Entry from November 30, 2008

Not enough attention has been paid to the significance of Barack Obama’s apparent decision, to be announced tomorrow, to leave the Bush administration’s defense secretary, Robert Gates, in place when he takes office in January — and especially to that of the applause he is getting from the media for it. When you consider what a huge part of the original Obama candidacy was based on its opposition to the Bush foreign and defense policy in general and to the Iraq war in particular, it is astonishing that such a volte face should be passed over in the media as nothing more than a part of the new “pragmatism” which the President-elect has been showing elsewhere by appointing so many former Clinton-administration officials, including the former First Lady herself whose secretaryship of state is to be announced at the same time, to powerful positions within his administration.

On Thanksgiving day, for instance, Thom Shanker in The New York Times noted with approval the apparent agreement of Mr Obama with the recently negotiated timetable for the draw-down of American combat troops in Iraq, which would leave large numbers of support and training troops in place, possibly for years to come. The reporter adds casually that,

while Mr. Obama’s most heartfelt supporters in the antiwar movement may have heard “end the war” as a promise to end the American troop presence in Iraq in 16 months, the president-elect has spoken only of a timeline for withdrawing combat troops, not all American forces.

So that’s all right then. You silly antiwar movement types just didn’t listen closely enough! This raises the question of what other shocking accommodations with the once so-hated Bushites he might be able to get away with, and even be applauded for. In today’s Times, Jonathan Mahler appears to be preparing the ground for a reversal on Guantánamo, which candidate Obama unambiguously (so far as anyone is now aware) promised to close, as well as a repudiation of the notion, once central to the Democrats’ differences from the Bush approach, that the proper metaphor for the country’s approach to international terrorism ought to be that of law-enforcement, not war:

Some critics of President Bush are now urging President-elect Obama to abandon the war paradigm in favor of a pure criminal-justice approach, which is to say, either subject captured combatants to criminal trials or let them go. This will almost certainly not happen. Mr. Obama may be more inclined to prosecute suspected terrorists in the federal courts than Mr. Bush has been, and he may even avoid referring to the battle against terrorism as a “war.” But ceding the military paradigm altogether would severely limit his ability to fight terrorism. On a practical level, it would prevent him from operating in a zone like the tribal areas of Pakistan, where American law does not reach.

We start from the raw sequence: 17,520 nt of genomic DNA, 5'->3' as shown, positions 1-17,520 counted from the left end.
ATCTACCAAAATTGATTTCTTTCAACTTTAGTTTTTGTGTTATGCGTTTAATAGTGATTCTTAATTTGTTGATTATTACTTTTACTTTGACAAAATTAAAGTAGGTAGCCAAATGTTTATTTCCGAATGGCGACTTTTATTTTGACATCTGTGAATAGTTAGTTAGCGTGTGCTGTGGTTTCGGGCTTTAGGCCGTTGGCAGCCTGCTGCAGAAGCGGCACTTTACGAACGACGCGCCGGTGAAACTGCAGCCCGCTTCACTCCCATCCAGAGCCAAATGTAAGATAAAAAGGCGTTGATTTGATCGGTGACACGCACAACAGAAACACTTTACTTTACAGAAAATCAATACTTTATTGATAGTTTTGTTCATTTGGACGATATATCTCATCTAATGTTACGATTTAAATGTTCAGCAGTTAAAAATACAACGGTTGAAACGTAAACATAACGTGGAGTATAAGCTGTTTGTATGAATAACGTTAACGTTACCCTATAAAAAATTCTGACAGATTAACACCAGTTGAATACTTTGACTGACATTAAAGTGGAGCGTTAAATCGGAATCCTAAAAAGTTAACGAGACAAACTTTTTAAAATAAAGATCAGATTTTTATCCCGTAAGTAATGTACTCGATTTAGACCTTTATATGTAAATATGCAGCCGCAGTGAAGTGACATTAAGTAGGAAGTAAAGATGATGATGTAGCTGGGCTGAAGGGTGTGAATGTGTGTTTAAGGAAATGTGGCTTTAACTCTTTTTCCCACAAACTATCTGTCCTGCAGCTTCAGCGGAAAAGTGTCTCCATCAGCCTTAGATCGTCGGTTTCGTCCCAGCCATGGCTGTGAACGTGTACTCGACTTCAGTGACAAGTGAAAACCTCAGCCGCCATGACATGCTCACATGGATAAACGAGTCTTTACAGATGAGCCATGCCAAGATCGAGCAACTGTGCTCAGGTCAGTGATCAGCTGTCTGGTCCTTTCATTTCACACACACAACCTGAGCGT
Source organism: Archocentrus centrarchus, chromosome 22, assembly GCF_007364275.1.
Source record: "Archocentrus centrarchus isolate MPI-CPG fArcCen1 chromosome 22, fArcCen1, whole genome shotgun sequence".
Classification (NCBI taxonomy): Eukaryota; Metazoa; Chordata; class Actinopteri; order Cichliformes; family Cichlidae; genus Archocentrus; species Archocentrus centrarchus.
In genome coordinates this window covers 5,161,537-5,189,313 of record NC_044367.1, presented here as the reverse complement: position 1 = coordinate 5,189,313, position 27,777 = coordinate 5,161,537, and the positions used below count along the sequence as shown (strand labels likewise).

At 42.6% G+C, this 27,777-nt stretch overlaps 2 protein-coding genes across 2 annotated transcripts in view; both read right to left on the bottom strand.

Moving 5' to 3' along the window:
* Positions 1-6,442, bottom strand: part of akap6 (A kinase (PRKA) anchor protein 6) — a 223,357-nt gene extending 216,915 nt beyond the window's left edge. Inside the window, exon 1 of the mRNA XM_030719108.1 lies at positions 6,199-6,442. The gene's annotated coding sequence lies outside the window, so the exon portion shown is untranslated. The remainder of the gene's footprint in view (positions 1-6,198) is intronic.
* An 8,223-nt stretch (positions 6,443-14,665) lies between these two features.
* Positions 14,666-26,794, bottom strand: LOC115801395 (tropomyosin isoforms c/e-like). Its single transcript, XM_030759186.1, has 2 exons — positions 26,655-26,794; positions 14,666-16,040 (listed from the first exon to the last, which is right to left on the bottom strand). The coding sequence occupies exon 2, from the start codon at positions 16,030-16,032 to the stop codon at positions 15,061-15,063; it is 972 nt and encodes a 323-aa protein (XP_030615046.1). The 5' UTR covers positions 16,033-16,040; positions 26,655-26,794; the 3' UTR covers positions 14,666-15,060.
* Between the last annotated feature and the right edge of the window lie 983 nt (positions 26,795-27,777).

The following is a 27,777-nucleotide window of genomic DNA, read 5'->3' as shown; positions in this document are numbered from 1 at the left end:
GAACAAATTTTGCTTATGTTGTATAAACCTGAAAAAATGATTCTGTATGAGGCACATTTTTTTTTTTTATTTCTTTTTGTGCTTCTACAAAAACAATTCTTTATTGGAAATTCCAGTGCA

Instead of adopting the once-usual media attitude to the Bush presidency as a mass of error with respect to the war on terror, Mr Mahler is careful to note that “the military approach to fighting terrorism predates the Bush administration” — presumably as a way of anticipating further continuities of the same sort under President Obama.

Moreover, in proposing new legal instruments to facilitate the prosecution of terrorists as part of a larger war-like enterprise, he quotes approvingly the words of the former Bush administration official, Jack Goldsmith, when he says that “We need a strong president to fight this war, and the way to ensure that there’s a strong president is to have the other institutions on board for the actions he feels he needs to take.” It’s hard to imagine such a point of view receiving the sanction of The New York Times if the strong president in question were George W. Bush rather than Barack H. Obama.

Such “pragmatism” was, after all, foreseeable, but was strenuously unforeseen during the campaign, when every policy question on which the Obama campaign took a position seemed to begin — and many of them also to end — with its difference from the practice of the axiomatically “discredited” or “failed” Bush administration. Let’s remember this. It is one measure of the extent to which the media and political cultures alike have accepted the central principle of postmodern politics, namely that the dicta of campaign rhetoric now operate according to their own rules and conventions and without reference to the actual business of governing. Back in 1936, FDR — to whom the media have lately been so busy comparing BHO — was sufficiently embarrassed about his promise, in a speech in Pittsburgh in 1932, to balance the budget that he asked his aide, Sam Rosenman, what he should say about it. “Just deny you were ever in Pittsburgh,” Rosenman famously advised. Nowadays, that wouldn’t be a joke. He wouldn’t need to bother with even so transparent an excuse as that.


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